Northern German New Year’s Traditions

The Pagan Beanstalk

by Týra Sahsnotasvriunt

WHY IS NEW YEAR’S CALLED SILVESTER IN GERMAN?

pope

Since the introduction of the Gregorian calendar in 1582 the last day of the year has been named after the Roman Catholic pope Silvester (Lat. silva = forest, silvester = forest (hu)man), who had died on December 31st, 335 in Rome.
For some reason most people pronounce it “Sylvester” (y = ü) rather than Silvester up here though.
Like most Catholic clerics pope Silvester was an incredibly degenerate and cruel man. He was known for torturing Pagans resisting to be baptized to death by forcing them to eat fishbones.

RUMMELPOTT & MASQUERADE

Rummelpott

I already mentioned the North Frisian variant of Rummelpott (“noisy pot”) in https://paganmeltingpot.wordpress.com/2015/01/25/pagan-remnants-of-north-frisian-holiday-celebrations-and-customs-19th-21st-century/.
However in most of the rest of Northern Germany the children put on costumes and masks,  so that the spirits of the old year would not recognize them and try to pass over into…

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Vikings wanted!! Volunteer crew needed for Expedition America 2016 – no murder or pillage included

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Their amazing ships enabled a few hundred thousand Scandinavians to shape world history.
They were the first great world explorers in the western hemisphere.  Most of western Europe has a Viking heritage of one sort or another. The Dragon Harald Fairhair  is a large Viking longship built in the municipality ofHaugesund, Norway. The Dragon Harald Fairhair brings the seafaring qualities of a warship from the old Norse sagas to life. It is a ship that combines ocean-crossing sailing capabilities with a warship’s use of oars.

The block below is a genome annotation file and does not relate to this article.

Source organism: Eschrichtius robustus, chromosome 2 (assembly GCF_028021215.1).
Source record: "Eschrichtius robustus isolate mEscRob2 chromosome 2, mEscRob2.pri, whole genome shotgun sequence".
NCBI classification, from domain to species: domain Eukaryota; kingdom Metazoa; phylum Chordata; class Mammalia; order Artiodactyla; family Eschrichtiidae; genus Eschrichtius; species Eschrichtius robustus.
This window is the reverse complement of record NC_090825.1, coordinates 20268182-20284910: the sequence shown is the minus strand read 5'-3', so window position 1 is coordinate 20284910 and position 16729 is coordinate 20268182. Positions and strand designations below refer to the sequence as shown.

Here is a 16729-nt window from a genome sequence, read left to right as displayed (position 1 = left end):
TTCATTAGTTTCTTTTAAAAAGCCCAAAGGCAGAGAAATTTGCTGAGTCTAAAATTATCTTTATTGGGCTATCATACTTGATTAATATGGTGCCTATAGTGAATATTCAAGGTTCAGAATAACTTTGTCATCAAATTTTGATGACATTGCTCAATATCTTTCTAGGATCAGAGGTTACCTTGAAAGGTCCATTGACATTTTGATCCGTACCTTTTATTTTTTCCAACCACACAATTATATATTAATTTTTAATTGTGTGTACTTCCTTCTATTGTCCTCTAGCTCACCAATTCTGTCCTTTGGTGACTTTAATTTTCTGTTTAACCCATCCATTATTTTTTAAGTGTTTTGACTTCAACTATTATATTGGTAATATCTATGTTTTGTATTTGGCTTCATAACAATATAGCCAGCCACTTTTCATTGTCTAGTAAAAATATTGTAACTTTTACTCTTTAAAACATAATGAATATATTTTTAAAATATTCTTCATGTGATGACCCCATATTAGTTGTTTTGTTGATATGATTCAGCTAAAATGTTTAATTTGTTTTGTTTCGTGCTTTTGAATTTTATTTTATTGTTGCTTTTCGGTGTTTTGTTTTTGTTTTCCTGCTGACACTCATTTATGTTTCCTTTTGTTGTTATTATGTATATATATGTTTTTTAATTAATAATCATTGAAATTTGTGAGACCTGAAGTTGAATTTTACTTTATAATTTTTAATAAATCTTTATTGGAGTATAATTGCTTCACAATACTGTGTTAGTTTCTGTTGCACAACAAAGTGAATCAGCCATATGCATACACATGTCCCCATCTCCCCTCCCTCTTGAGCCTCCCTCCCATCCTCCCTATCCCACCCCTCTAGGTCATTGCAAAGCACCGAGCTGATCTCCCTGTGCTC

Construction and maiden voyage

The Vikings left almost no record of how they built their ships and how they sailed them.

Building began in March 2010. The launching of the longship took place in the summer 2012. Because no one today has real experience handling a Viking ship of this size, the initial period will be one of exploring how to sail and row the ship, and for experimentation with the rigging along the coast of Norway. In summer 2014 the longship made its first real expedition from Norway to Liverpool Victoria Rowing Club, Wallasey, Wirral, Merseyside, and back via various locations around the coast of the British Isles including the Isle of Man, Western Isles, Orkney and Shetland.

Read more here.

Haggis originally brought to Scotland by Vikings, an award winning Scottish butcher argues

slatur

ICELANDIC “SLÁTUR” A Scottish butcher argues the Scottish national dish, Haggis, was originally brought to Scotland by Vikings, making it a descendant of the Viking delicacy still eaten in Iceland, slátur. Photo/Arnþór Birkisson.

A Scottish butcher who has spent the past few years researching Haggis recipes argues it dates back to the Viking invaders of the British Isles the UK newspaper The Telegraph reports. The paper argues the research of award-winning Scottish butcher Joe Callaghan, who has spent the last three years studying haggis shows “Scotland’s national dish is an ‘imposter’… invented by Vikings”. Callaghan also argues the original Scottish ingredient is deer, not sheep.

The “natonal dish of Scotand”, invented by Vikings
Haggis is a dish very similar to the Icelandic delicacy slátur: A sausage made by stuffing a sheep’s stomach with diced innards of sheep, liver as well as lungs and heart, mixed with a oatmeal, onion, pieces of sheep suet (solid white fat) as well as seasoning. Haggis is considered the “national dish” of Scotland, occupying an important place in Scottish culture and national identity.

Read more here.